- Assistant Professor of Instruction, Plant Biology and Conservation, Northwestern University
- Graduate School Faculty, Plant Biology and Conservation, Northwestern University
- Principal Investigator, The Rocky Mountain Biological Laboratory, Gothic, CO
- Ecological Society of America
- American Society of Naturalists
- Community ecology
- Plant-pollinator interactions
- Phenology and temporal ecology
- Ecology of climate change
- Ecology of native bees
- Ecological networks
Research in the CaraDonna Lab aims to understand the structure and function of ecological communities and species interactions, mostly with plants and pollinators. In doing so, we explore the interplay among biotic context, abiotic variation, and species’ phenologies. We ask how these factors influence plant and animal populations, their interactions, and community structure from a basic ecological perspective and under rapid anthropogenic change.
We address our research questions using a variety of approaches including: observational field studies that use existing natural variation, field and laboratory experiments that build upon knowledge of this variation, and analytical tools like network analyses and null model simulations. Our research takes place in the City of Chicago, The Colorado Rocky Mountains, and the Desert Southwest.
Reproductive losses due to climate-induced earlier flowering are not the primary threat to plant population viability in a perennial herb. Iler, A.M., A. Compagnoni, D.W. Inouye, J.L. Williams, P.J. CaraDonna, A. Anderson, and T.E.X. Miller. 2019. Journal of Ecology
Two-year bee, or not two-year bee? How voltinism is affected by temperature and season-length in a high elevation solitary bee. Forrest, J.R.K., R. Cross, and P.J. CaraDonna. 2019. The American Naturalist 193: 560–574.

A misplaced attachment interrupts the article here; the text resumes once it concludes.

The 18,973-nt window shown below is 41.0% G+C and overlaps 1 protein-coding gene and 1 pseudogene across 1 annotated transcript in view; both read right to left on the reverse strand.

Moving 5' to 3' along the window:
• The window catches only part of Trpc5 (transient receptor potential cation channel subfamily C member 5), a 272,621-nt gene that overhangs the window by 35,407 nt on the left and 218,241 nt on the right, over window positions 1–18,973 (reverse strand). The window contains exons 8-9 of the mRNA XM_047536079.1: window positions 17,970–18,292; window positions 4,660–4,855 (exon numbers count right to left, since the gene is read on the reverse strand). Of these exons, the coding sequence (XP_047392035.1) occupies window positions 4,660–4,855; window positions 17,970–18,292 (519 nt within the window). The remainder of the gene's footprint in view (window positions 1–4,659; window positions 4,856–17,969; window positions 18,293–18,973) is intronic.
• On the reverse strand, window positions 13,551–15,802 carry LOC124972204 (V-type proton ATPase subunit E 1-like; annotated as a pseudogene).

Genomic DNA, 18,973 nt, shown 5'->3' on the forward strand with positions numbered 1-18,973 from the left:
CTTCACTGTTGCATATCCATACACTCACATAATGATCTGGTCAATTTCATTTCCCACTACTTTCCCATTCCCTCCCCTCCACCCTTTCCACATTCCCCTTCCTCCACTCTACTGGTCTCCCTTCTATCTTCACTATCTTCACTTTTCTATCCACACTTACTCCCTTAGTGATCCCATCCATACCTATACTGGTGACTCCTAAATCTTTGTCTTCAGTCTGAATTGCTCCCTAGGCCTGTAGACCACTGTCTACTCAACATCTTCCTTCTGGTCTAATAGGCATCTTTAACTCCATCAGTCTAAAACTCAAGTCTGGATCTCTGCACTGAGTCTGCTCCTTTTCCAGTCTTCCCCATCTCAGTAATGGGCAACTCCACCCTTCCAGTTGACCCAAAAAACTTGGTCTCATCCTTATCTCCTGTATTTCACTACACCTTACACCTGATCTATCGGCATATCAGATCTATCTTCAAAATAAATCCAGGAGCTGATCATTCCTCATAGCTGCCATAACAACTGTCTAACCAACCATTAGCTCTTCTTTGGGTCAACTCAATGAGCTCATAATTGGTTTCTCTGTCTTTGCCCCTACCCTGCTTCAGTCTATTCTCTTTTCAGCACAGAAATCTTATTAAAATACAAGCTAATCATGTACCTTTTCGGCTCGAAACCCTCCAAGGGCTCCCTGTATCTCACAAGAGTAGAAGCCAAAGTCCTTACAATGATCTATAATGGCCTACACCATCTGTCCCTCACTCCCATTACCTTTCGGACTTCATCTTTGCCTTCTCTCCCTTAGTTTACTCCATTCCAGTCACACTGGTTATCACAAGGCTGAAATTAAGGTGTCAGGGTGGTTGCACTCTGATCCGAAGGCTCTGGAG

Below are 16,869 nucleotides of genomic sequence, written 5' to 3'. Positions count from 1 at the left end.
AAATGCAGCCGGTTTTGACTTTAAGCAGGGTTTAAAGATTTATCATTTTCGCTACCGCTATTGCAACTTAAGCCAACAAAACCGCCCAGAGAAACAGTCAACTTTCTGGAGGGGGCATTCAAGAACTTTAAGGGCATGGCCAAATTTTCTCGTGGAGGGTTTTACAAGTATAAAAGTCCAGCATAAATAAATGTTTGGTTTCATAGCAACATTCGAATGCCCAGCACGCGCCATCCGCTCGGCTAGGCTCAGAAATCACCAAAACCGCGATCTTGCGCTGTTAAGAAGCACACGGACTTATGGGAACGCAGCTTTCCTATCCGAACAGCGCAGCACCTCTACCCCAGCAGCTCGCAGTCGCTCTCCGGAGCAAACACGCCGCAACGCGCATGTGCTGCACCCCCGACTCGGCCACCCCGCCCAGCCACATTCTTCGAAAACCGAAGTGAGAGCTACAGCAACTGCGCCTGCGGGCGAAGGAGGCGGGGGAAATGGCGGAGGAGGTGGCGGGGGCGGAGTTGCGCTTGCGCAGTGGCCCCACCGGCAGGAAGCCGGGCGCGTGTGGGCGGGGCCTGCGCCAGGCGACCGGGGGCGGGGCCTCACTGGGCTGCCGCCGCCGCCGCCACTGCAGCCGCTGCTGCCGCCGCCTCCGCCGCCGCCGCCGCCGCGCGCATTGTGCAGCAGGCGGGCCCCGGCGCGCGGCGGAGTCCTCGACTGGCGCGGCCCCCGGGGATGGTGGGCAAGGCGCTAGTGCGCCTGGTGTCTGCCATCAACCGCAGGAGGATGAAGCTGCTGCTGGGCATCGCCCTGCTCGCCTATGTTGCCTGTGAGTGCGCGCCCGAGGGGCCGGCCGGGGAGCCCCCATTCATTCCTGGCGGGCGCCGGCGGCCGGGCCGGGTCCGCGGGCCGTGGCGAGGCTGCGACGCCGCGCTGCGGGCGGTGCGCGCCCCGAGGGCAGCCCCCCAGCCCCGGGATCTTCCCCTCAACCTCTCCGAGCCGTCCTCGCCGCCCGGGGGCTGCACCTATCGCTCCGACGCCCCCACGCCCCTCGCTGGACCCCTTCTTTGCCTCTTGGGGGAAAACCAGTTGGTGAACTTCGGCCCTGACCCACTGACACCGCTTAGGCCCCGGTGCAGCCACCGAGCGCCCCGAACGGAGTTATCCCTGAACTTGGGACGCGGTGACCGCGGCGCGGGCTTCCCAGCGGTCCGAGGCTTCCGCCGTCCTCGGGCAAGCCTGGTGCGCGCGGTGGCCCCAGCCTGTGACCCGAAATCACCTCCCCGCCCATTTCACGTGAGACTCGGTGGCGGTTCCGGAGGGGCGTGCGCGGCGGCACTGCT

Experimental warming in the field delays phenology and reduces body mass and survival: implications for the persistence of a pollinator under climate change. CaraDonna, P. J., J.L. Cunningham and A.M. Iler. 2018. Functional Ecology 32: 2345–2356.
Atypical flowers can be as profitable as typical hummingbird flowers. Waser, N.M., P. J. CaraDonna, M.V. Price. 2018. The American Naturalist 192: 644–653.
Interaction rewiring and the rapid turnover of plant-pollinator networks. CaraDonna, P. J., W.K. Petry, R.M. Brennan, J.L. Cunningham, N.M. Waser, J.L. Bronstein, and N.J. Sanders. 2017. Ecology Letters 20: 385–394.
Frost sensitivity of leaves and flowers of subalpine plants is related to tissue type and phenology. CaraDonna, P. J. and J.A. Bain. 2016. Journal of Ecology 104: 55–64.
Phenological responses to climate change do not exhibit phylogenetic signal in a subalpine plant community. CaraDonna, P. J. and D.W. Inouye. 2015. Ecology 96: 355–361.
Phenological shifts and the fate of mutualism. Rafferty, N.E., P. J. CaraDonna, J.L. Bronstein. 2015. Oikos 124: 14–21.
Shifts in flowering phenology reshape a subalpine plant community. CaraDonna, P. J.*, A.M. Iler* and D.W. Inouye. 2014. Proceedings of the National Academy of Sciences, USA 111: 1619–1621. *equal author contributions.
Phenological overlap of interacting species in a changing climate: an assessment of available approaches. Rafferty, N.E., P. J. CaraDonna, L.A. Burkle, A.M. Iler, and J.L. Bronstein. 2013. Ecology & Evolution 3: 3183-3193.
Asynchronous changes in phenology of migrating Broad-tailed Hummingbirds and their early-season nectar resources. McKinney, A.M., P. J. CaraDonna, D.W. Inouye, W.A. Barr, C.D. Bertelsen, and N.M. Waser. 2012. A Ecology 93: 1987-1993.
Reproductive assurance for a rewardless epiphytic orchid in Puerto Rico, Pleurothallis ruscifolia (Orchidaceae, Pleurothallidinae). CaraDonna, P. J. and J. D. Ackerman. 2012. The Caribbean Journal of Science 46 (2–3): 249-257.